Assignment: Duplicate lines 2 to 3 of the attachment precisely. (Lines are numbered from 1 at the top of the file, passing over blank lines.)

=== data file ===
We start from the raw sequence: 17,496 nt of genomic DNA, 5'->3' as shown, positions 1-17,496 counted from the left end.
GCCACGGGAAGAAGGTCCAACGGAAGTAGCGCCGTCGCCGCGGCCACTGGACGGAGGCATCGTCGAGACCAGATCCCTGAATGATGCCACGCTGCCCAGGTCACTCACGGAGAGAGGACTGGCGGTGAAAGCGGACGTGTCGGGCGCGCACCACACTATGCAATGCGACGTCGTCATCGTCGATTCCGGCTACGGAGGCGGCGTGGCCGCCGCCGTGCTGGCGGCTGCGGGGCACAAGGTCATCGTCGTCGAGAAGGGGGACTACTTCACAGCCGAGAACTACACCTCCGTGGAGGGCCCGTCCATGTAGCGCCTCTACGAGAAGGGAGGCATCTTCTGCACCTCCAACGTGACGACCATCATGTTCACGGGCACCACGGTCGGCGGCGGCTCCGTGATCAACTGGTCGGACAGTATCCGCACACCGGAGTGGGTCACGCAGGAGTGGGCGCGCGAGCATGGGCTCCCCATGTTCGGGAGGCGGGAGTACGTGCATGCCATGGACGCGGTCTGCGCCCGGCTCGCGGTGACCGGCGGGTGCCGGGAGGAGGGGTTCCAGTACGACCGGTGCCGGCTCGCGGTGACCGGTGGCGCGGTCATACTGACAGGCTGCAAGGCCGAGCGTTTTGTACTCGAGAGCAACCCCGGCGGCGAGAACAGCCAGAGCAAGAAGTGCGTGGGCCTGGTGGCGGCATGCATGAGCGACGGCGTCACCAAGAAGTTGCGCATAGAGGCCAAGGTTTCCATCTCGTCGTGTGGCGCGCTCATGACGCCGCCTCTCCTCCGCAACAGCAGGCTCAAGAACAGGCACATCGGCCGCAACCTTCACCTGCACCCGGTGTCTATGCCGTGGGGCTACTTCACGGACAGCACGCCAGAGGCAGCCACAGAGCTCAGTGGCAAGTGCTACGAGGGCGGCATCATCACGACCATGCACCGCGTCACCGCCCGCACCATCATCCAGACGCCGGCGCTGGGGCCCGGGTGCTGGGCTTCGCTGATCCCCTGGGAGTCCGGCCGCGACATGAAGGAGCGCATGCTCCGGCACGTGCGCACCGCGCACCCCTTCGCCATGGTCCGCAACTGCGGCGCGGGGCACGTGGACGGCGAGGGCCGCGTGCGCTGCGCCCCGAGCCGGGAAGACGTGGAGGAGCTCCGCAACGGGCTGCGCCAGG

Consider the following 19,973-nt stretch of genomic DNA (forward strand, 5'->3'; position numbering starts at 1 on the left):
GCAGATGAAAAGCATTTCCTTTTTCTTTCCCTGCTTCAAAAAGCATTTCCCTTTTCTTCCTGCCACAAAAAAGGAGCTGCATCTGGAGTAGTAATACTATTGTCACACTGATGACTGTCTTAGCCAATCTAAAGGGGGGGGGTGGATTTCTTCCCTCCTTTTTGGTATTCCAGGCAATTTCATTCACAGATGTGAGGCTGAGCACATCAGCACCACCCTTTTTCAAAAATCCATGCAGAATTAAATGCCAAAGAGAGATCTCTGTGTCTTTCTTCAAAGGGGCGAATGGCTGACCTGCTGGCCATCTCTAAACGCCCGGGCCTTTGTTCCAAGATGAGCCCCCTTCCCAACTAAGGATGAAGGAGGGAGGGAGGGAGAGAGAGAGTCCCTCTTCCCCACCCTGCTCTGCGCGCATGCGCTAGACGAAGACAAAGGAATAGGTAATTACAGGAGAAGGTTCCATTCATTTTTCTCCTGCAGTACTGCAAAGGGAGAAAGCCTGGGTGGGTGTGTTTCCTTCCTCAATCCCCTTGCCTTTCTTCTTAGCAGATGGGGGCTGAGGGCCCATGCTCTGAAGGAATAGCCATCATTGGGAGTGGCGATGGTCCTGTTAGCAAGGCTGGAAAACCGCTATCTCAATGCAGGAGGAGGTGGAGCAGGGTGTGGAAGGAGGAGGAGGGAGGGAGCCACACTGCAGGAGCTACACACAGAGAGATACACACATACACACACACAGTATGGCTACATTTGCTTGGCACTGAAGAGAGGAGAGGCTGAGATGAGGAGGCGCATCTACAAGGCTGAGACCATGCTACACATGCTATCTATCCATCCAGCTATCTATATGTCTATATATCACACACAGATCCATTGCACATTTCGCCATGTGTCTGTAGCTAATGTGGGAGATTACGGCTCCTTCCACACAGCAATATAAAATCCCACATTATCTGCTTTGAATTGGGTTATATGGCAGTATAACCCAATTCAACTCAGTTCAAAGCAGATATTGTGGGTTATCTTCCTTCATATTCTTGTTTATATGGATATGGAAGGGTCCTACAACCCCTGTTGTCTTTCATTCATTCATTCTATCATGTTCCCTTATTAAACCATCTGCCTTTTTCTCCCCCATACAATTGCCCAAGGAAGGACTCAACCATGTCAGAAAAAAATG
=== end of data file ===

GCCACGGGAAGAAGGTCCAACGGAAGTAGCGCCGTCGCCGCGGCCACTGGACGGAGGCATCGTCGAGACCAGATCCCTGAATGATGCCACGCTGCCCAGGTCACTCACGGAGAGAGGACTGGCGGTGAAAGCGGACGTGTCGGGCGCGCACCACACTATGCAATGCGACGTCGTCATCGTCGATTCCGGCTACGGAGGCGGCGTGGCCGCCGCCGTGCTGGCGGCTGCGGGGCACAAGGTCATCGTCGTCGAGAAGGGGGACTACTTCACAGCCGAGAACTACACCTCCGTGGAGGGCCCGTCCATGTAGCGCCTCTACGAGAAGGGAGGCATCTTCTGCACCTCCAACGTGACGACCATCATGTTCACGGGCACCACGGTCGGCGGCGGCTCCGTGATCAACTGGTCGGACAGTATCCGCACACCGGAGTGGGTCACGCAGGAGTGGGCGCGCGAGCATGGGCTCCCCATGTTCGGGAGGCGGGAGTACGTGCATGCCATGGACGCGGTCTGCGCCCGGCTCGCGGTGACCGGCGGGTGCCGGGAGGAGGGGTTCCAGTACGACCGGTGCCGGCTCGCGGTGACCGGTGGCGCGGTCATACTGACAGGCTGCAAGGCCGAGCGTTTTGTACTCGAGAGCAACCCCGGCGGCGAGAACAGCCAGAGCAAGAAGTGCGTGGGCCTGGTGGCGGCATGCATGAGCGACGGCGTCACCAAGAAGTTGCGCATAGAGGCCAAGGTTTCCATCTCGTCGTGTGGCGCGCTCATGACGCCGCCTCTCCTCCGCAACAGCAGGCTCAAGAACAGGCACATCGGCCGCAACCTTCACCTGCACCCGGTGTCTATGCCGTGGGGCTACTTCACGGACAGCACGCCAGAGGCAGCCACAGAGCTCAGTGGCAAGTGCTACGAGGGCGGCATCATCACGACCATGCACCGCGTCACCGCCCGCACCATCATCCAGACGCCGGCGCTGGGGCCCGGGTGCTGGGCTTCGCTGATCCCCTGGGAGTCCGGCCGCGACATGAAGGAGCGCATGCTCCGGCACGTGCGCACCGCGCACCCCTTCGCCATGGTCCGCAACTGCGGCGCGGGGCACGTGGACGGCGAGGGCCGCGTGCGCTGCGCCCCGAGCCGGGAAGACGTGGAGGAGCTCCGCAACGGGCTGCGCCAGG

Consider the following 19,973-nt stretch of genomic DNA (forward strand, 5'->3'; position numbering starts at 1 on the left):